When I was working on “Treasures of Nepal”, a book profiling national award winning artists/craftspeople of Kathmandu, I discovered that many of them lived in some pretty historic places. One such artist-cum-craftsperson is Mr. Chin Kazi Tamrakar, whose house is right behind the famous Kasthmandap Temple in Maru, next to Kathmandu Durbar Square, after which Kathmandu city was named. According to the octogenarian, the locality is inhabited by people of the Tamrakar clan, and 28 Tamrakar families live there currently. The famous temple was brought down to rubble by the devastating April 25 earthquake, and many of the houses in the locality have been damaged severely. While restoration of the temple is of prime concern today, there are also serious discussions going on about how to go about repairing the damaged houses of the Tamrakar locality. This is because all the houses are linked to each other, and anything done on one house is sure to affect the other. It’s all a bit challenging, one can be sure of that.
That having been said, the Tamrakar community in Maru is only a small part of the whole. Known as ‘Tamo’ or ‘Tamot’ in ‘Nepal Bhasa’ (Newari), the Tamrakars are widespread within and outside the valley, but mostly concentrated in the heart of Patan. As everybody knows, the Newars, especially those of Patan (or, Lalitpur, the ‘city of the arts’) are renowned for their artistic skills, and there are many different clans, each specializing in a certain vocation. The Tamrakars’ vocation is making copperware. The word ‘Tamrakar’ is derived from ‘tama’ meaning copper, and ‘aakar’ meaning shape or, to give shape.
Mr. Chin Kazi discloses that, once upon a time, the entire Maru Tamrakars were involved in copper work, but now they have all discontinued the profession. And, while his own family has a couple of workshops, they now only do work in silver nowadays. He himself is famous as a repousse artist, and as the pioneering maker of trophies in the country. However, as mentioned above, most of the Tamrakars are concentrated in the heart of Patan. If you wander along the streets south of the Patna Durbar Square, you will discover a row of shops displaying copper, brass, and bronze ware, and most probably, the names of these shops will have the word, ‘Tamrakar’ or ‘Tamot’ in them, for example, “Tamot Traders” in Tangal, and “Tamrakar Handicrafts” in Chakrabahil. As a matter of interest, one of the oldest such shops established was in Haugal by Mr. Tirtha Lal Tamrakar, whose grandson looks after “Tamot Traders”. Unlike Maru’s Tamrakar families, in Patan, the Tamrakars continue to do business as usual, making beautiful copper items down the generations.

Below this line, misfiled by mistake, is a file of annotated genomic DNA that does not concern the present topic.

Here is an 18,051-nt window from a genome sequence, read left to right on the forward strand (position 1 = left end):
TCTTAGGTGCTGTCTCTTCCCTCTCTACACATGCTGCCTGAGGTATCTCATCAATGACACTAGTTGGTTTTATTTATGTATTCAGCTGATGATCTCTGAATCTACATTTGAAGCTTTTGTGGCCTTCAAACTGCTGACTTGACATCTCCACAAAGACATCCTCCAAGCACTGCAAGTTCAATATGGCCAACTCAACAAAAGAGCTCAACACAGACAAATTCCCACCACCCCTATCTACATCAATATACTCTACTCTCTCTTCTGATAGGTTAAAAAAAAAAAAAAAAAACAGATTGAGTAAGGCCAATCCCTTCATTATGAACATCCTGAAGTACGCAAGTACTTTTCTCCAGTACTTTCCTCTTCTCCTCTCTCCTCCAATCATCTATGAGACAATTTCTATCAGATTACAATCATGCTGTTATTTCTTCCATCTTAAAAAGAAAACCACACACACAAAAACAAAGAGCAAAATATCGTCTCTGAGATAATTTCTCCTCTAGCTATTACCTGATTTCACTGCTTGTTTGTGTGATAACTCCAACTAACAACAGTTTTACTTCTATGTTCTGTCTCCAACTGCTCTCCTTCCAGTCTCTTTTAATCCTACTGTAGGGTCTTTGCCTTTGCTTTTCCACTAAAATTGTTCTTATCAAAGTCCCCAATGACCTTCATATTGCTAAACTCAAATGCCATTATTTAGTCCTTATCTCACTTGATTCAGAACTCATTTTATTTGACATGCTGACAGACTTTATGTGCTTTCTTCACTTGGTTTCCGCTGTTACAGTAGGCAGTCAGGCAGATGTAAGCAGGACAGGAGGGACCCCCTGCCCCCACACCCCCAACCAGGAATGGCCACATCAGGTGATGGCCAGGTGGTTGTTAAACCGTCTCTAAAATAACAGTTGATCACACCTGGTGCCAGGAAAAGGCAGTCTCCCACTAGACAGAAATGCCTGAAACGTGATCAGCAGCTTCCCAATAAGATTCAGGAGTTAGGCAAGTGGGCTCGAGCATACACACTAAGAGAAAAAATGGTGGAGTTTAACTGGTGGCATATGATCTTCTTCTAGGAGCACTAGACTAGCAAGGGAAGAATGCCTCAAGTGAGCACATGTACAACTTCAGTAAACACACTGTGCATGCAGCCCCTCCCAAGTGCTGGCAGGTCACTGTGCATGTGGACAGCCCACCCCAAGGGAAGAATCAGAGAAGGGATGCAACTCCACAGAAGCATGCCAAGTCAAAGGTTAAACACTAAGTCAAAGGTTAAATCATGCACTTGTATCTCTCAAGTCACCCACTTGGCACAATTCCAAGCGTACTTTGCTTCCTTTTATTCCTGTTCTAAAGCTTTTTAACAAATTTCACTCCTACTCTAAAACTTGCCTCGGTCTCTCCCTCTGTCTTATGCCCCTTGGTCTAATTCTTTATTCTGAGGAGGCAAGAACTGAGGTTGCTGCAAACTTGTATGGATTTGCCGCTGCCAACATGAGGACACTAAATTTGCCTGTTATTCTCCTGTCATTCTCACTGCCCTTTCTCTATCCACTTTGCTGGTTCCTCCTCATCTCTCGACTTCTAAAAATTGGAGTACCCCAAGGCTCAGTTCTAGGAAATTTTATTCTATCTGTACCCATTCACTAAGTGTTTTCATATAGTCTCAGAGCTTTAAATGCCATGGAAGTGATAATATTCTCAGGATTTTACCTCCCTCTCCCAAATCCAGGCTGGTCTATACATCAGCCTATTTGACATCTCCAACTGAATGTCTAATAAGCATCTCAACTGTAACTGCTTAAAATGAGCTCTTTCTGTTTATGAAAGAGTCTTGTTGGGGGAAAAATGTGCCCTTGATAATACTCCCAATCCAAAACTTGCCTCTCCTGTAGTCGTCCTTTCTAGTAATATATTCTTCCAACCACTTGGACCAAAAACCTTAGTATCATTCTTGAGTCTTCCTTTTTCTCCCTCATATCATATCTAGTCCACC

While, originally, the Tamrakars mostly made household utensils and ritual items for worship, later on, they were drawn towards more artistic work involving various integral requirements of temple architecture, which of course also included deity images. You may have noticed the intricate toranas above temple doorways; they are mostly repousse works in copper, made by skillful repousse artists like Mr. Chin Kazi Tamrakar. Likewise, the deity figures, too, are made of copper, or its major alloys, bronze and brass. It is interesting to note here that, previously (before 1955, or thereabouts), nobody in the valley made deity figures using copper, mainly because it was difficult to attain the high degree of heat required to melt it. This is where a man called Mr. Bhim Shakya, a chiseler of acclaim (81 years old now), who leaves in the premises of the beautiful Rudrayana Mahavihar in Okubahal of Patan, came into the picture. Realizing the absence of copper figures, on which much finer chiseling and face painting could be done, compared to brass and bronze, he figured out that the valley craftsmen didn’t know how to bring in coal, which could ensure the high degree of heat required to melt copper. He went about doing the needful, and commissioned sculptors to make copper statues that he would embellish with his fine chiseling and painting skills.
Besides household utensils, deity images, toranas, and other temple decorative items, gagaris, ghyampas, and so on, ritual items for worship (by both Hindus and Buddhists) make up a significant part of the Tamrakars’ work. These include ‘mana’ (prayer wheel), ‘dhupdani’ (incense holder), ‘bhumbha’ and ‘sherkem’ (small vessels for holy water), ‘pauwahi’ (a vessel to contain rice for holy offering), ‘panas’ (tall-standing lamp), ‘kotaha’ and ‘kalaha’ (to carry puja items), ‘khadelu’ (hanging oil lamp), etc. Early in the mornings, and during festivals, you’ll see plenty of women carrying such items, on their way to some temple or the other. While such ritual items continue to make their presence felt, there’s a definite decline in the use of household utensils made of copper, due to the availability of more modern kitchenware. Be that as it may, there is a certain exoticism about copper utensils, which is why you’ll see plenty of them being used as decorative items in both houses and hotels. Copper has a charm all its own, that’s for sure! And, the Tamrakars of Patan will keep on at their traditional vocation, no doubt about it.